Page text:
So what does it all mean? We will learn more tomorrow, of course, when Comey is asked to expand on the points he makes in this document, when he is asked about incidents to which he makes no reference here, when he is asked about the circumstances of his firing, and when he is challenged by those senators who may be skeptical of his account. We will also learn more as we see which parts of this document, if any, the White House contests.
But I will make three general observations based on this document alone.
First, Comey is describing here conduct that a society committed to the rule of law simply cannot accept in a president. We have spent a lot of time on this site over seven years now debating the marginal exertions of presidential power and their capacity for abuse. Should the president have the authority to detain people at Guantanamo? Incinerate suspected terrorists with flying robots? Use robust intelligence authorities directed at overseas non-citizens? These questions are all important, but this document is about a far more important question to the preservation of liberty in a society based on legal norms and rules: the abuse of the core functions of the presidency. It’s about whether we can trust the President—not the President in the abstract, but the particular embodiment of the presidency in the person of Donald J. Trump—to supervise the law enforcement apparatus of the United States in fashion consistent with his oath of office. I challenge anyone to read this document and come away with a confidently affirmative answer to that question.
Second, we are about to see a full-court press against Comey. I don’t know what it will look like. But the attack instinct always kicks in when a presidency is under siege. And Trump has the attack instinct in spades even when he’s not under siege. It is important to remember what the stakes are here. They are not about whether Comey was treated fairly. They are not about whether you like him. They are not about whether he handled the Clinton email investigation in the highest traditions of the FBI or the Justice Department. They are not about leaks. The stakes here are about whether what Comey is reporting in this document are true facts and, if so, what we need as a political society to do about the reality that we have a president who behaves this way and seeks to use the FBI in this fashion. It is critical, in other words, that people not change the subject or get distracted when others try to do so.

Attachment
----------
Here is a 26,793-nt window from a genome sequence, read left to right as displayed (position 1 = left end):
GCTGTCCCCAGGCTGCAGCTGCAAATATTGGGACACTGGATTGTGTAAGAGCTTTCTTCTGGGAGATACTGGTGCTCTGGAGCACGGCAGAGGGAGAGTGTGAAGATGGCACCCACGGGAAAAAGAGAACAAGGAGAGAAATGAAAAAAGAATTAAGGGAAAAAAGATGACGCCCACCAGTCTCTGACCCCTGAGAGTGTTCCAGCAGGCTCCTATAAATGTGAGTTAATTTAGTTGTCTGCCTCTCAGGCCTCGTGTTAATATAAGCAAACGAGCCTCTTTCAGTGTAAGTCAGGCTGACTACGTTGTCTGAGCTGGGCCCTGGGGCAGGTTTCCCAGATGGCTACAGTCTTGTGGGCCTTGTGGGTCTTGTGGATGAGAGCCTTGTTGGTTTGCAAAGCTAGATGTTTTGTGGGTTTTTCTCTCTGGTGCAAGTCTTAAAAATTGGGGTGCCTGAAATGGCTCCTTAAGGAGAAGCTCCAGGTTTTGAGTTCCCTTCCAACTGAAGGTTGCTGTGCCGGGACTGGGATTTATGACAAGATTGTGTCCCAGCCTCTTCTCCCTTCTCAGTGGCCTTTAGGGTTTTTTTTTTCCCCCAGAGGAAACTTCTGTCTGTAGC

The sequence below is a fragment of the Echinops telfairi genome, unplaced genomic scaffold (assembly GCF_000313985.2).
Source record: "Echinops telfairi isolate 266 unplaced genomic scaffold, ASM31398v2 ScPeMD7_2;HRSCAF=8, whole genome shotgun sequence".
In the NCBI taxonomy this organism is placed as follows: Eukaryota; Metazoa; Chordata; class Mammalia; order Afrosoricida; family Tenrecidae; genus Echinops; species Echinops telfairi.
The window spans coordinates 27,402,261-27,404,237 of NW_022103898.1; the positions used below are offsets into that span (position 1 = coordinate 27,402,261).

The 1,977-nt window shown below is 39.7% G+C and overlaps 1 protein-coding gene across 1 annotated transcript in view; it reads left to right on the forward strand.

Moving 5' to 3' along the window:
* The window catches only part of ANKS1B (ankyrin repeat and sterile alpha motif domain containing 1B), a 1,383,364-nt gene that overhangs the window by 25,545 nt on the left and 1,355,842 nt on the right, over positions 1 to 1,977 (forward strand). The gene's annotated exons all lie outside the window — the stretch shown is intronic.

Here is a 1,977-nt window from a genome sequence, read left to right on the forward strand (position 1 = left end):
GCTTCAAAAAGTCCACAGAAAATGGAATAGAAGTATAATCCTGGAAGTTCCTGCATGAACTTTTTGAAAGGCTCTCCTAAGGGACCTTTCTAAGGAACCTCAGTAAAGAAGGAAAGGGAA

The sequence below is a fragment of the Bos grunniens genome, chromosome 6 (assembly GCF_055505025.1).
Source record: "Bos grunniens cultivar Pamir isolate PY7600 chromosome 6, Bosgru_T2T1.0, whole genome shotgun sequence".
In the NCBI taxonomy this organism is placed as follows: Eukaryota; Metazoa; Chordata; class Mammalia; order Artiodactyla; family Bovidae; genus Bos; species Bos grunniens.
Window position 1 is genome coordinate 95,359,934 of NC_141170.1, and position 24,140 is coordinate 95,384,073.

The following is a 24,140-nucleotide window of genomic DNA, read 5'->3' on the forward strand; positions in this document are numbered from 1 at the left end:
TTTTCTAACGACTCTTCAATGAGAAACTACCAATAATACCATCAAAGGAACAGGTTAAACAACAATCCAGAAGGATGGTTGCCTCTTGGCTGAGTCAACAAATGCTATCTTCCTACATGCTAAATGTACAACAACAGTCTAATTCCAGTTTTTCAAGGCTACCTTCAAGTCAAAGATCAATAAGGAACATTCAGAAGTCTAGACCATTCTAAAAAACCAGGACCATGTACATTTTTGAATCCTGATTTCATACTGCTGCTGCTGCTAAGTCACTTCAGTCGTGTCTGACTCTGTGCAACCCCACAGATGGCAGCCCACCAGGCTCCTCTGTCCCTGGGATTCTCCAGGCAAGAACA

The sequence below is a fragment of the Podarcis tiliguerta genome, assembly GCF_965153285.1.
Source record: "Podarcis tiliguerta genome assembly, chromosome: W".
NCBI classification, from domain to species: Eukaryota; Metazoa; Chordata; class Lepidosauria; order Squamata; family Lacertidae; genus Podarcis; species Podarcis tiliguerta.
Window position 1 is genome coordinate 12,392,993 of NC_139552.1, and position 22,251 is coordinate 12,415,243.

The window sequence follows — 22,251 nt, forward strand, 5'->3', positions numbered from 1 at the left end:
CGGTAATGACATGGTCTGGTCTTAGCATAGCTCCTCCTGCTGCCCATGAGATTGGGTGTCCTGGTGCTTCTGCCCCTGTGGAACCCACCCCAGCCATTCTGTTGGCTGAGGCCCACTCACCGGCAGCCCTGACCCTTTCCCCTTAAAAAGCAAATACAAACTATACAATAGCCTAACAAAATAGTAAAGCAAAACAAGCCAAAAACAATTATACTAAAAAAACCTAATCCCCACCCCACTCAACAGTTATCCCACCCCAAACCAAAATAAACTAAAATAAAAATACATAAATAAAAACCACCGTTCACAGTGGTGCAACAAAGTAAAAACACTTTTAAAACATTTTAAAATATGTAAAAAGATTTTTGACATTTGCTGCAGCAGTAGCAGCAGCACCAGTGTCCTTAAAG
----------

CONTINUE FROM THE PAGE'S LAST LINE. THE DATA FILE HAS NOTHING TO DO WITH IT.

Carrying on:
Finally, it is also critical—though probably fruitless to say—that we eschew partisanship in the conversation. Tomorrow, this document will be the discussion text when Comey faces a committee that, warts and all, has handled the Russia matter to date in a respectable and honorably bipartisan fashion. It is not too much to ask that members put aside party and respond as patriots to the fact that the former FBI director will swear an oath that these facts are true—and was fired after these interactions allegedly took place by a man who then told Lester Holt that “when I decided to just do it [fire Comey], I said to myself … this Russia thing with Trump and Russia is a made up story,” and boasted to the Russians the day after dismissing Comey that “I faced great pressure because of Russia. That’s taken off.”
The question they—and we—all face is simple: Do we care?